In May 2012, the National Consumer Law Center’s Student Loan Borrower Assistance Project released Borrowers on Hold: Student Loan Collection Agency Complaint Systems Need Massive Improvement, focusing on major gaps in the federal student loan collection agency complaint system
Unfortunately, the bad news about student loan debt burdens keeps coming. The Education Sector recently highlighted a number of troubling trends, including: From 1994 to 2009: The percent of graduates taking out loans increased from 42% to 62%, Median monthly loan payments as a perce
Social Security helps give aging and disabled Americans peace of mind. No matter how destitute we become, Social Security is meant to give us some measure of confidence that we will be able to get by. Social Security and other federal benefits are not as secure as they used to be. A
The Consumer Financial Protection Bureau (CFPB) is requesting information about ways to provide relief for private student loan borrowers. Comments must be received on or before April 8, 2013. This is a critical opportunity for borrowers and their advocates to provide input on stud
More than two years have passed since the Department of Education pulled the private collection agency handbook off of its web site and as far as we can tell, the handbook has yet to reappear in public. (You can find the old handbook from 2009 on our site). The Department does have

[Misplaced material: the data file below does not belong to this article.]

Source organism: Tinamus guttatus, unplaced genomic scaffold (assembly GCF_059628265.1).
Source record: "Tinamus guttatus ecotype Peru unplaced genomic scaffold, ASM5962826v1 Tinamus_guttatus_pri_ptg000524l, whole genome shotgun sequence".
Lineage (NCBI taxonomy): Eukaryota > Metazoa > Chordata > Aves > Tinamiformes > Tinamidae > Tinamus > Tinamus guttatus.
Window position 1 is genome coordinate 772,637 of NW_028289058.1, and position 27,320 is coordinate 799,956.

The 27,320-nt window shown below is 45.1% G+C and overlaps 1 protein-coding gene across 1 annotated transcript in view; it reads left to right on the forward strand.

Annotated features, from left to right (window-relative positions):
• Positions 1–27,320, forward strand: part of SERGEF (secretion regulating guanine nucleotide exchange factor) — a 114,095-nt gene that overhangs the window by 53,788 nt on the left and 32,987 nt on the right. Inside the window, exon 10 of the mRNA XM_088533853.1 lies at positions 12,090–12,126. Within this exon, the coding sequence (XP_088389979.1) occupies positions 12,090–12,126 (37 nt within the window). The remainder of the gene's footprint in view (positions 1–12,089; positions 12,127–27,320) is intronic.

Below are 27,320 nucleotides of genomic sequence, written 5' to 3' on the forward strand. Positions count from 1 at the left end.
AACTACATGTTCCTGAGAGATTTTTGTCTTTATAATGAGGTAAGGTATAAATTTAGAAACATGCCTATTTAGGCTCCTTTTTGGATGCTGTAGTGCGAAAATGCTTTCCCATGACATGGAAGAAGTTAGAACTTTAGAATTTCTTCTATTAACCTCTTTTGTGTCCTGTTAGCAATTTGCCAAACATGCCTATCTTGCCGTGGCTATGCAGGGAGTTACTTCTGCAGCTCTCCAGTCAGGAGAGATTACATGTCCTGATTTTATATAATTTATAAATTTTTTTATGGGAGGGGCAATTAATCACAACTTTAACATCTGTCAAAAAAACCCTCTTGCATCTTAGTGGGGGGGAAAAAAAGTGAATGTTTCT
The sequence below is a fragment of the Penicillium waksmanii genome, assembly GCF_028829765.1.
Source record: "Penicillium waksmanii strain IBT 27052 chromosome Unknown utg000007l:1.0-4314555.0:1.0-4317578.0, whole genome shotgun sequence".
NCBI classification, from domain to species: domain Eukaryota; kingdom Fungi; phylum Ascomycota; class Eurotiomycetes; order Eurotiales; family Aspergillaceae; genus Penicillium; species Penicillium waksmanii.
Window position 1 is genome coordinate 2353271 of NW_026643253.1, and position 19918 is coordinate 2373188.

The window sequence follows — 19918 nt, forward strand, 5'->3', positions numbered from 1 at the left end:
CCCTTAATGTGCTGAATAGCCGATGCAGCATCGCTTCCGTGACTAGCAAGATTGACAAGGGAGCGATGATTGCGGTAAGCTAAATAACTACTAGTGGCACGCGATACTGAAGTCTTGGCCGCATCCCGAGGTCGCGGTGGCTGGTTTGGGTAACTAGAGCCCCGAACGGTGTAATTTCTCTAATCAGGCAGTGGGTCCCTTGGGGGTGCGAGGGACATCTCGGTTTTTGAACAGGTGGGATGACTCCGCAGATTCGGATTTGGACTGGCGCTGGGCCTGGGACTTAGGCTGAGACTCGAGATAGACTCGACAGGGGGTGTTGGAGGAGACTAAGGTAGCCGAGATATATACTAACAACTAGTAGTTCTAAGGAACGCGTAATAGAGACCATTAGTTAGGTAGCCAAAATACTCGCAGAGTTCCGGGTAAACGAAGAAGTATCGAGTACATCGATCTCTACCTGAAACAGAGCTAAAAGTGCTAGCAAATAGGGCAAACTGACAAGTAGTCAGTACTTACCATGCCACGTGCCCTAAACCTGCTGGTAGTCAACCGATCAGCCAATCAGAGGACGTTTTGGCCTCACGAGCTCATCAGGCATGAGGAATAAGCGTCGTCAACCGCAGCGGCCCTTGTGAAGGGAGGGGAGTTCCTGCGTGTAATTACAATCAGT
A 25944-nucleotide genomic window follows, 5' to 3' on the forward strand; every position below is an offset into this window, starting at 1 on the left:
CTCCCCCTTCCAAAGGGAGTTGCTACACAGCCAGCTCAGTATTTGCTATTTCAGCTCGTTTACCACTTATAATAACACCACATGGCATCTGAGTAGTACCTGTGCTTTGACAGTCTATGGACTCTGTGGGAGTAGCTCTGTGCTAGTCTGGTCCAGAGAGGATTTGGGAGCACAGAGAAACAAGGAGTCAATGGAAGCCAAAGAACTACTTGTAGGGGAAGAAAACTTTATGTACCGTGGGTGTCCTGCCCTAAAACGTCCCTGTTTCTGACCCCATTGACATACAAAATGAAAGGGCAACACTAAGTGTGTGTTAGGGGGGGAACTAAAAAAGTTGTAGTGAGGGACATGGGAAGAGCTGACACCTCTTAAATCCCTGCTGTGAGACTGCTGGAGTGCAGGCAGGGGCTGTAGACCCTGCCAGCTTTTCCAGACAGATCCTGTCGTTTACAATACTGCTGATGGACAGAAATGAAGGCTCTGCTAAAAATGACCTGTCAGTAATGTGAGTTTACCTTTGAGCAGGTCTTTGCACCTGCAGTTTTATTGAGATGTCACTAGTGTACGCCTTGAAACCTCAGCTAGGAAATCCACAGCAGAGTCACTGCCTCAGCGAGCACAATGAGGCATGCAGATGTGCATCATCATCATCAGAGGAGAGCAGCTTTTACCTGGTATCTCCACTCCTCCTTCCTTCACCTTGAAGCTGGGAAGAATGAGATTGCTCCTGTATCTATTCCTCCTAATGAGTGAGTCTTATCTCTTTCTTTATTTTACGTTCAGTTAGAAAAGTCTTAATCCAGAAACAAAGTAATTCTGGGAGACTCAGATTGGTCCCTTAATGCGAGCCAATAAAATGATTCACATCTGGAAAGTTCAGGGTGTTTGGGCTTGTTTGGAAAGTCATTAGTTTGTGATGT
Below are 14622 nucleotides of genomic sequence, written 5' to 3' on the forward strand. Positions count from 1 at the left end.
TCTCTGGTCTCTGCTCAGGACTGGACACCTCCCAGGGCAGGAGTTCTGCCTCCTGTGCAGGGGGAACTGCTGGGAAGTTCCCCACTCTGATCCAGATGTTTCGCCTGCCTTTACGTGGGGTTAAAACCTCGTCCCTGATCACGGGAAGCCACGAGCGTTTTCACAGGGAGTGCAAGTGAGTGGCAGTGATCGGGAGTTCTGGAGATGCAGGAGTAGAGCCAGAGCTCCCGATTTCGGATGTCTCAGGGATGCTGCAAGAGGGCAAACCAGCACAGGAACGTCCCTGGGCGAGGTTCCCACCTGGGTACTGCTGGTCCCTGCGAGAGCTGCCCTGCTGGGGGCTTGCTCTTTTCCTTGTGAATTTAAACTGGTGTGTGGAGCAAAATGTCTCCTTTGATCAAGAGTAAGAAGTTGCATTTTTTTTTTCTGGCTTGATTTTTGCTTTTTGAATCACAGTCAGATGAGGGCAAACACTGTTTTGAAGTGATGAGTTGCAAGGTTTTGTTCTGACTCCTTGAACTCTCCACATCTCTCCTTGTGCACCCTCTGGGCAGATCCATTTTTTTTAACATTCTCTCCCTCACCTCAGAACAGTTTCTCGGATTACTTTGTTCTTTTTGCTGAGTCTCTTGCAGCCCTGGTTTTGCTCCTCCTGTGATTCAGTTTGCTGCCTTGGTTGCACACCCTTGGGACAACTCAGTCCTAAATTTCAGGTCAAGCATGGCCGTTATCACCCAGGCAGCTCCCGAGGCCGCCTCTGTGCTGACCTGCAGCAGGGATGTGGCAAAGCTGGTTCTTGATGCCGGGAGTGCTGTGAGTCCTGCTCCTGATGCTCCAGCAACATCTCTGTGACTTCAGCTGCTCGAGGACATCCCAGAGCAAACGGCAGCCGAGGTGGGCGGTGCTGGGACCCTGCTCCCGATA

When we released our “Finding a Way Out” report five years ago, we were extremely concerned about the lack of reliable and affordable resources for financially distressed student loan borrowers. Unfortunately, the situation has not improved despite the increased numbers o
Despite all of the government money spent on financial aid, the difference in college graduation rates between our nation’s top and bottom income groups has widened by nearly 50% over two decades. We need to reset our nation’s policy priorities so that student borrowers are given the
A recent New York Times article focuses on the low college entry and completion rates for lower-income students. Greg Duncan, an economist at the University of California, Irvine summarizes these troubling trends in the article: “Everyone wants to think of education as an equalizer-
For a number of years, we have been writing about the problems facing borrowers trying to consolidate their loans out of default and into Income Based Repayment (IBR). The Department of Education was placing borrowers in ICR even if they selected IBR as their preferred payment plan.
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